Frequently Asked Questions
What will I need to apply to Cal Poly's Master of Science in Mathematics program?
Generally you will need three letters of recommendation, a Statement of Purpose (approximately one page in length), an undergraduate degree with a GPA of at least 2.5 (3.0+ preferable), transcripts, and GRE general exam scores. For detailed instructions on how to apply see Graduate Education website
Is there funding available for graduate students?
All incoming graduate students may elect to join our Teaching Associates program which has graduate students earning a salary for teaching pre-calculus courses. Generally courses are available each quarter for all graduate students who wish to be TAs. However, if for some reason there isn't enough courses to teach for every graduate student then we will do our best to ensure each willing student gets at least two courses per year. Students who have passed both qualifying exams in a timely manner are offered the opportunity to teach two sections of one course, assuming availability. For other sources of financial assistance see:
I did not major in mathematics as an undergrad. Can I still apply?
Our program puts an emphasis on pure mathematics and presumes students have taken both abstract algebra and real analysis sequences as undergraduates. If you didn't major in mathematics, but did take these upper-level courses, you certainly may still apply. If you've taken only one of these you may still be admitted conditionally, meaning you would need to take the missing courses during your first year. If you haven't taken either of these courses your application would be significantly strengthened by first taking one sequence through a continuing education program, such as Cal Poly's open enrollment, or detailing in you Statement of Purpose how you plan to make up this material.
What are the curriculum and GPA requirements for graduating?
A two quarter sequence in each of Applied Analysis, Discrete Mathematics, and Topology, as well as a one quarter class in each of Field Theory, Graduate Algebra, and Real Analysis. Additionally, 9 elective units at the 400 or 500 level are required (these units may be used to write a thesis). All students must have at least a 3.0 GPA in order to complete their degree. See course and exam requirements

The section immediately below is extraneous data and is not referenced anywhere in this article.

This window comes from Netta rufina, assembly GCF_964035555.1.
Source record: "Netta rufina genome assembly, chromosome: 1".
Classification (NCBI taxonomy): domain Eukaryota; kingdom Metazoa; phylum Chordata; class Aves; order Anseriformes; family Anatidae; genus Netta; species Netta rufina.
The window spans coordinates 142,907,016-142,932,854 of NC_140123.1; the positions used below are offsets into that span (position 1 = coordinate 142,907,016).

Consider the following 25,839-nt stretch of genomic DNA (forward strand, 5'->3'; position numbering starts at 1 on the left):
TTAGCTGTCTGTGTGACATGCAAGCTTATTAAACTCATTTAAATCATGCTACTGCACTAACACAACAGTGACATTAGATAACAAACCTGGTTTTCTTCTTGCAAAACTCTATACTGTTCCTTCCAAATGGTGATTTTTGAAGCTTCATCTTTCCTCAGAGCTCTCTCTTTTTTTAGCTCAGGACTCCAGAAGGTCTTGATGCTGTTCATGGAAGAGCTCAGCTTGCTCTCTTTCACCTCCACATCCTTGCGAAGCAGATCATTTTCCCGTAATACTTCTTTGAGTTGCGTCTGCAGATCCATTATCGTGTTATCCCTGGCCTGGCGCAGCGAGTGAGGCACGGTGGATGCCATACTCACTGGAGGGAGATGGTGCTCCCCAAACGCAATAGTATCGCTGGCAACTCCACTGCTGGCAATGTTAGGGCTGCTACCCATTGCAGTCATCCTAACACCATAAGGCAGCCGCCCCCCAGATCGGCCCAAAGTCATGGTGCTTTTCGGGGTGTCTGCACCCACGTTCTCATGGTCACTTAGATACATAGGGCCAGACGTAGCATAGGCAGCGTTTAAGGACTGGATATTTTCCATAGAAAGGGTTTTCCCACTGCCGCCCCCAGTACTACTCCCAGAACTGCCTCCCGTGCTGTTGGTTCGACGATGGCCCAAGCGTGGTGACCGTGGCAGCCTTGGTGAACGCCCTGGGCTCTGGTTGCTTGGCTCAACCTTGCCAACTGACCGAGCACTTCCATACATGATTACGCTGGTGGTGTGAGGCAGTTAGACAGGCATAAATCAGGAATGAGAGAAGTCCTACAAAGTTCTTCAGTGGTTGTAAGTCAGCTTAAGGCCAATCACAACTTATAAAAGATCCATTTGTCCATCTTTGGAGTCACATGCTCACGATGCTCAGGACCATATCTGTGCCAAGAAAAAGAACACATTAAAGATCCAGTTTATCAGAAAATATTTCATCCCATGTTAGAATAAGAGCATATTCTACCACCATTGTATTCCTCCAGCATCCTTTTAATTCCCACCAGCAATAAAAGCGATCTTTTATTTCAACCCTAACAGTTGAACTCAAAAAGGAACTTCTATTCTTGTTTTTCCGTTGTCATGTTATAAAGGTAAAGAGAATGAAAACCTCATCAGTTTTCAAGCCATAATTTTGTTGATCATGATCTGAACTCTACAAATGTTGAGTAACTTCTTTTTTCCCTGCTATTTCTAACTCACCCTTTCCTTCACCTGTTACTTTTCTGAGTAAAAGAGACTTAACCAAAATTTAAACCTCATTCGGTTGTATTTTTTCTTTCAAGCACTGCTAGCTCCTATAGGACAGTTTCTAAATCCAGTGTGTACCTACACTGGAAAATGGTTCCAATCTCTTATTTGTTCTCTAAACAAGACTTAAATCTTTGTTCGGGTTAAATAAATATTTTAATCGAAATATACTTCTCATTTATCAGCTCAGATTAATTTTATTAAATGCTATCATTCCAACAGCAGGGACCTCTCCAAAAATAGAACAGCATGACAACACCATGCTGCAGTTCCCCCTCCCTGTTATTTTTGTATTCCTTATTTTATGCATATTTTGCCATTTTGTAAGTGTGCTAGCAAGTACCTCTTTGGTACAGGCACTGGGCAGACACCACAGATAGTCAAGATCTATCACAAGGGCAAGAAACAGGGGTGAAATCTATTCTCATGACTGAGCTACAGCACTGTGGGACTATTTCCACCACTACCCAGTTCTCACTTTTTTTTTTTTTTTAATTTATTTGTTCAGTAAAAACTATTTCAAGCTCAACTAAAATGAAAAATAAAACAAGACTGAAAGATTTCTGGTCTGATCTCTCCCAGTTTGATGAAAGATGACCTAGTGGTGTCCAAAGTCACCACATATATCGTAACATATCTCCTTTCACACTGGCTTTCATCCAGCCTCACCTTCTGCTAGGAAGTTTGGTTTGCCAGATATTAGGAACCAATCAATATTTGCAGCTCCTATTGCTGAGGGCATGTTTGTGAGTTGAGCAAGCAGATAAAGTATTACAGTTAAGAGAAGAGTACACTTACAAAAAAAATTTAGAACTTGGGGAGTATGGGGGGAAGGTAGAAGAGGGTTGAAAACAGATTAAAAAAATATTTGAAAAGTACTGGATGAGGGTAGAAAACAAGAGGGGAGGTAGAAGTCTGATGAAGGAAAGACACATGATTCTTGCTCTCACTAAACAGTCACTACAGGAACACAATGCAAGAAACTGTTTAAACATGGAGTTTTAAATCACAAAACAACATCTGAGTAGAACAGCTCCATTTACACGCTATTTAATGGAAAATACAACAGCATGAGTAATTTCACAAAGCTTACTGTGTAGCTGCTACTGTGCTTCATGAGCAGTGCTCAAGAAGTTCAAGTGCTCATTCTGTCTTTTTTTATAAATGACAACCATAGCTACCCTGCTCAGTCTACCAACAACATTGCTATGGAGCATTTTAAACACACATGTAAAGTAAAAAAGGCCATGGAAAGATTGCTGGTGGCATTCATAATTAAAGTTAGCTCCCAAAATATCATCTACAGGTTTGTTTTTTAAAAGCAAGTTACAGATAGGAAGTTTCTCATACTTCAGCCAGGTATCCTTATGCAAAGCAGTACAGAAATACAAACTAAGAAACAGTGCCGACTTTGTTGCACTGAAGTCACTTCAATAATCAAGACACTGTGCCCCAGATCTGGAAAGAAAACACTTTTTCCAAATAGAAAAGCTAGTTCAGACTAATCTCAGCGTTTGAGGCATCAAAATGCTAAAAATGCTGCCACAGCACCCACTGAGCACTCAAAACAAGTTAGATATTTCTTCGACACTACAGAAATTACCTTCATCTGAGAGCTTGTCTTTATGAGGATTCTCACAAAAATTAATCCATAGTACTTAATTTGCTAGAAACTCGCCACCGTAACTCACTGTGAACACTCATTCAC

How can I get a TA-ship?
Please refer to Graduate Student Opportunities
How can I get research experience?
Research experiences can involve choosing the thesis option for the culminating experience, or working with a professor for a paid summer internship. For more information, please refer to the Graduate Student Opportunities
What are the Qualifying Exams and when should I take them?
Successful completion of our program will require passing two preliminary exams, one in Linear and Abstract Algebra, and the one in Real Analysis. Passing each exam is a prerequisite for enrolling in the corresponding graduate course. These exams are each offered: at the beginning of Fall, at the beginning of Winter, and once at the end of Spring. The exams cover material typically covered in undergraduate algebra and analysis courses. Students are expected to pass both exams by the end of the first year in the program to remain in good academic standing, and all students are required to pass by the end of the second year in the program. A support course, currently Math 580, runs periodically to help students prepare for the exams. Keep an eye out for announcements on when the course will be running.
Syllabi and past exams are available at course & exam requirements
I am having trouble passing the Qualifying Exams. What should I do?
A support course, currently Math 580, is aimed at helping students write rigorous proofs in abstract algebra and real analysis. The course will focus on the qualifying exams as a source of examples and should be an excellent opportunity to prepare for the exams. At the moment the course runs once or twice a year, typically Fall and/or Spring.
Students are also encouraged to take Math 481, 482, 412, 413, (and even 306) to reinforce their knowledge of the content of these exams.
What is the culminating experience for graduating?
All students must complete either an oral exam, or a thesis, as their final degree requirement.
The oral exam covers topics from three of the required graduate course topics from the required curriculum. Students may select any three of: Applied analysis (520-521); Discrete mathematics (530-531); Topology (540-541); Graduate algebra (561); Measure theory (550). The professors which taught these courses to you will comprise your oral exam committee. The exam usually lasts about 2 hours and is broken into three time segments, one for each topic. For each topic students will begin that section with a (maximum) 15 minute presentation on a key topic from that course; this presentation topic should be chosen with consultation from the corresponding professor on your committee. Following the 15 minute presentation, will be approximately 20-30 minutes of questions from your committee.
In place of an oral exam a student may elect to instead write and defend a thesis. Students electing to write a thesis must have passed both qualifying exams by the end of their first year, and will typically enroll in nine units of Math 599, our thesis writing course, during the second year in the program. Please see (Link to the Graduate Student Opportunities page) for more information.
Where can I find the forms needed for graduation?
For more FAQs see the university-wide graduate student FAQ page